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I finally got to sit down and watch the KPBS documentary about Lincoln High, “Building Expectations.”
If you’ve got a spare half hour and care about education in San Diego, go watch it. It traces the high hopes for Lincoln High when it was rebuilt and reopened roughly three and a half years ago and the not-so-high test scores and college readiness rates there.
The basic question that the documentary hits on is how much schools can help when kids are living in poverty. It delves into some of the extraordinary challenges that the southeastern San Diego school faces and how it has fallen far short of its promise to ensure that 85 percent of its graduates would be ready for college.
Lincoln also has some other unusual issues that we’ve reported on. Kids come to Lincoln from a slew of different middle schools, making it harder for teachers to work with the schools that kids come from to ensure they’re prepared. (To address that problem, the district chose this year to set aside more spots for local kids at a desirable magnet school nearby.) Even when it first opened, the honeymoon was beginning to wear off as teachers grappled with a lack of supplies and behavior problems.
Yet there are other schools with big challenges that seem to do better than Lincoln; last year it ranked in the middle compared to demographically similar schools statewide. There’s one question that I found myself grappling with after the documentary: Could Lincoln do more to counter its challenges or not?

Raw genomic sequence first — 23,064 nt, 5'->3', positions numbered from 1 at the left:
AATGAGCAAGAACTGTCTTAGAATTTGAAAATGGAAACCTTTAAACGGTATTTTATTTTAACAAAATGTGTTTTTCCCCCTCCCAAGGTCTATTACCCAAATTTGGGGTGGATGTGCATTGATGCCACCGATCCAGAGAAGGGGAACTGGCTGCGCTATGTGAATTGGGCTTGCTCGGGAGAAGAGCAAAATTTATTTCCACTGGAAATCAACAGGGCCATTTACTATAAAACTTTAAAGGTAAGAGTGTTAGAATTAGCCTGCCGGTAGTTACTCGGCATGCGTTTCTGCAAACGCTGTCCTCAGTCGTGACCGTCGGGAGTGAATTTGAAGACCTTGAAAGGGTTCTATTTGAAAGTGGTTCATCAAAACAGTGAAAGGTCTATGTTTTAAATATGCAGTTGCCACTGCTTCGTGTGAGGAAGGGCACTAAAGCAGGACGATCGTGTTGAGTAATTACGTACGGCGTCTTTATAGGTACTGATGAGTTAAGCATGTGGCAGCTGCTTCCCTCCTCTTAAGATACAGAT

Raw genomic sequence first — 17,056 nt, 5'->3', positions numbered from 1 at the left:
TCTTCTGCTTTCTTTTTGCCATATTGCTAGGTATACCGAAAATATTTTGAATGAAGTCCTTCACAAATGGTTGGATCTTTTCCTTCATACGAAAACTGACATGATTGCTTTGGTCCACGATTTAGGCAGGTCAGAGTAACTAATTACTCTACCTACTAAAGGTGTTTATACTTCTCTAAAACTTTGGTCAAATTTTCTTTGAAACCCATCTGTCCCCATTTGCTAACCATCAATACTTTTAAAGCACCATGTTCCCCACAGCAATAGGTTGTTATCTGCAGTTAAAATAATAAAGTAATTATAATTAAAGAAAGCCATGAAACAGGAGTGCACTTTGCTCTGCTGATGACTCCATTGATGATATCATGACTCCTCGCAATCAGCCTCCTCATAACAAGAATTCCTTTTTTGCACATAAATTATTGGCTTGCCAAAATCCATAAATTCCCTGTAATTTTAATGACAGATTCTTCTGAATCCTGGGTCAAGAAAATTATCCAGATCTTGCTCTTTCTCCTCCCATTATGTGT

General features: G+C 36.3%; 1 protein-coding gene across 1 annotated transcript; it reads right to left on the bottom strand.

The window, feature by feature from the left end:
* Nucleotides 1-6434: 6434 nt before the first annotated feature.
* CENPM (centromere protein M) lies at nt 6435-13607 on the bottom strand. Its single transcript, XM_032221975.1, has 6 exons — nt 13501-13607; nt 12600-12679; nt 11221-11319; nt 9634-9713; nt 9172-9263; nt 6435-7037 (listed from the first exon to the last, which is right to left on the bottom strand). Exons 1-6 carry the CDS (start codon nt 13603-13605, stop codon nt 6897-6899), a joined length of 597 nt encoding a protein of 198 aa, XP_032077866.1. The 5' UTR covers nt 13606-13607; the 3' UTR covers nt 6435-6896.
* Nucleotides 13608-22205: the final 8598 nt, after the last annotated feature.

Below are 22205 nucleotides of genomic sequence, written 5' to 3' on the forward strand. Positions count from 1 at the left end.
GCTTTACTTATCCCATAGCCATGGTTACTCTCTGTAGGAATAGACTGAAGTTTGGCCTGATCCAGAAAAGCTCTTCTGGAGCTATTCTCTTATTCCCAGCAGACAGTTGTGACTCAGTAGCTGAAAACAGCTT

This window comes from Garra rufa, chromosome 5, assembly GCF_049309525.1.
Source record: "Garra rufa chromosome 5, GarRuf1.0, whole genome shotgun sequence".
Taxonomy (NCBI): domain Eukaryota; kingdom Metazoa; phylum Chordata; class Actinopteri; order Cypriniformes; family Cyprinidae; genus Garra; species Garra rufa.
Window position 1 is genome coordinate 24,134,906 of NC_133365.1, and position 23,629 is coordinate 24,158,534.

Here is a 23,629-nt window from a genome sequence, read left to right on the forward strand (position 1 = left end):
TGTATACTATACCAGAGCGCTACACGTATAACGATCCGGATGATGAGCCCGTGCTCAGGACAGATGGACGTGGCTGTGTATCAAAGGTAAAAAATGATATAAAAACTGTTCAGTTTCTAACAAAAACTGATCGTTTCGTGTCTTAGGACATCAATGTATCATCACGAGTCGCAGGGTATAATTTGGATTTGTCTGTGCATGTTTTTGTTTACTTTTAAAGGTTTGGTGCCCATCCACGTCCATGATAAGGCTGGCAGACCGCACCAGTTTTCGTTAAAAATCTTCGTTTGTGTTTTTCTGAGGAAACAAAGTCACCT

The documentary spurred San Diego Unified to send out a press release from school board member Shelia Jackson, who laid blame for the problems at Lincoln with a revolving door of district leaders overseeing its principals.
Jackson, who applauded KPBS for its work, argued that the school district could help Lincoln by keeping the same area superintendent and assistant superintendent in place. San Diego Unified is weighing whether to reduce its number of area superintendents to save money.
Is instability in leadership the problem? Or is it something else? I’d love to hear from parents, students and teachers about your thoughts on this latest look at Lincoln High.
Please contact Emily Alpert directly at firstname.lastname@example.org or 619.550.5665 and follow her on Twitter: twitter.com/emilyschoolsyou.